French sporting goods retailer Decathlon recently opened its first permanent U.S. location in Emeryville, Calif., after testing the waters with a “lab” store across the bay in San Francisco. Alongside tents, trainers and tennis rackets, there’s one thing you won’t find inside the sprawling new space: cash registers.
Decathlon made the trendy decision to go cashless in its first full-scale stateside store, joining the likes of Sweetgreen and Indochino that only take plastic cards as payment. The sports-minded chain with 1,500 stores across 49 countries partnered with NewStore to build a mobile-first experience that associates use to check out customers anywhere on the store floor with an iPhone and the non-cash payment of their choice: mobile payments, Apple Watch, gift card or regular debit or credit card.
For card-carrying customers, cashless stores are yet another convenience that keeps queues moving quickly. But they turn away people who for various reasons exchange hard currency for the goods and service they need. Maybe they’re kids or teens who don’t have a bank account yet; maybe they’re wage laborers paid in cash; maybe they’re homeless; maybe they’re undocumented and unbanked; maybe they just don’t want big tech and financial firms tracking their every digital dollar spent. For their part, cashless businesses stress that not dealing in hard currency eliminates or reduces the risk of robbery, and means workers don’t have to wash their hands after handling “dirty” bills that Time magazine reported carries more germs than a household toilet.
Local governments across the country are responding to the cashless craze with a brewing backlash. Philadelphia and San Francisco banned cashless stores in March and several other state and municipal governments are considering similar legislation of their own. Amazon Go’s first New York City store is the only such location across the chain that accepts cash as the city mulls its own embargo on cashless retail. In the midst of this charged climate, Decathlon came up with a way to preserve its cashless, customer-centric approach without discriminating against people carrying wallets full of dead presidents.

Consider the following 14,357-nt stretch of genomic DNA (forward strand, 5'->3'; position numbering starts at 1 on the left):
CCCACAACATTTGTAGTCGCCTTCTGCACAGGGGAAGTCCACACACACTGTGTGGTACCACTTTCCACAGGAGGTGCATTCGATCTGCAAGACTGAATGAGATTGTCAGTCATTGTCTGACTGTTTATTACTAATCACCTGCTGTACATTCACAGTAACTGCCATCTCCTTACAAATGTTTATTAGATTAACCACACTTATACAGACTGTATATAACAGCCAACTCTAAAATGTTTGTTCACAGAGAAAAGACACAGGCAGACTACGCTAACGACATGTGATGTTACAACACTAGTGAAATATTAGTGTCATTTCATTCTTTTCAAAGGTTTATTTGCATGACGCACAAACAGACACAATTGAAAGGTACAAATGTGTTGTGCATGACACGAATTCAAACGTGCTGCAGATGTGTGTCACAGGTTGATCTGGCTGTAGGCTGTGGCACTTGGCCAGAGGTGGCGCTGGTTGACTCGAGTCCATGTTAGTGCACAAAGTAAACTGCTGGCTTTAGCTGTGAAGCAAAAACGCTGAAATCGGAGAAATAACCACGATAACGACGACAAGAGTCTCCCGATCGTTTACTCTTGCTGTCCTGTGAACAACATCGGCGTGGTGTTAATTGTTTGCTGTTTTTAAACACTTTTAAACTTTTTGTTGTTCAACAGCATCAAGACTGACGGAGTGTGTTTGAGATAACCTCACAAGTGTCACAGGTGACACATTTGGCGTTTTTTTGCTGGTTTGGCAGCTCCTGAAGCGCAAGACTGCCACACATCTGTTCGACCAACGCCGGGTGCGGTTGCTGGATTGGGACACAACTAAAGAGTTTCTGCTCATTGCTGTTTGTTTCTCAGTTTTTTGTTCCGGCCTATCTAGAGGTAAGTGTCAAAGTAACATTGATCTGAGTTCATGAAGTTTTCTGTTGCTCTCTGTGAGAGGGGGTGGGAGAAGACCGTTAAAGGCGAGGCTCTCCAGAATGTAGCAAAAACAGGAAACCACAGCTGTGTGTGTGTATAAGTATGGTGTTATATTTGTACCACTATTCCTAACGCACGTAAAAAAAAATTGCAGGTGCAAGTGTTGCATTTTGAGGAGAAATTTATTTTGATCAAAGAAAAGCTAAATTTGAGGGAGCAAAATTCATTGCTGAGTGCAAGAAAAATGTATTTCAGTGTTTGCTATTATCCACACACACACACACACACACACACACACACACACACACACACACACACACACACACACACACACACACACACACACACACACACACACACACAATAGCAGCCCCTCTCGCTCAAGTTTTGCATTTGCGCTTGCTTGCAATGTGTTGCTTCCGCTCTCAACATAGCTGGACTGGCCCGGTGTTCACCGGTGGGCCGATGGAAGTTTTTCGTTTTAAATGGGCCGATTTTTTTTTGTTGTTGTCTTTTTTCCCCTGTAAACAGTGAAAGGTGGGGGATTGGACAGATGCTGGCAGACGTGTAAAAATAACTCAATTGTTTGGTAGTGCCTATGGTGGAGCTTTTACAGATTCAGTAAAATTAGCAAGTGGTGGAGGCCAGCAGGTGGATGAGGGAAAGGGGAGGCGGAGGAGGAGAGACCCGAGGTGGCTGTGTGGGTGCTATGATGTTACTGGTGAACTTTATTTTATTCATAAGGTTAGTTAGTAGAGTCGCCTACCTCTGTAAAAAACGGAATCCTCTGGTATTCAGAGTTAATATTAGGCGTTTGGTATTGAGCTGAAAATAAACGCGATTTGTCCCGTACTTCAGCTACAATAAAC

Mindful of turning away “disenfranchised consumers,” Decathlon installed a GiftWise Cash-2-Card kiosk just inside the entrance of the Emeryville store. The kiosk, supplied by Self-Service Network, turns cash into a Decathlon-branded gift card that shoppers then can use to complete their purchases. Describing the kiosk company as an “integral partner,” Decathlon USA product manager Ashley Benson said, “With their help and collaboration, we’ve been able to offer a seamless cashless checkout process that allows customers to complete quick transactions. Customers who prefer to use cash at checkout have the ability to access Decathlon Gift Cards through the GiftWise Cash-2-Card solution.”
Self-Service Networks president Thomas Smith said in a statement, “Our GiftWise Cash-2-Card is our latest iteration of card dispensing innovations that help empower customers preferring to use cash payments to participate in everyday retail.”
Smith told Sourcing Journal that the Decathlon kiosk is the company’s first such offering to address cashless retail but that several other kiosk deployments are in the works. To date, consumers have activated close to 1,000 gift cards at the kiosk in the two months since the store opened, he added.
From the sound of it, Decathlon sees the gift card kiosk as a viable solution to preserving the cashless store experience while welcoming cash-carrying customers as it plans to open even more outposts across the U.S. “We hope that this innovative approach to retailing can be used for our future expansion throughout the U.S.,” Benson concluded.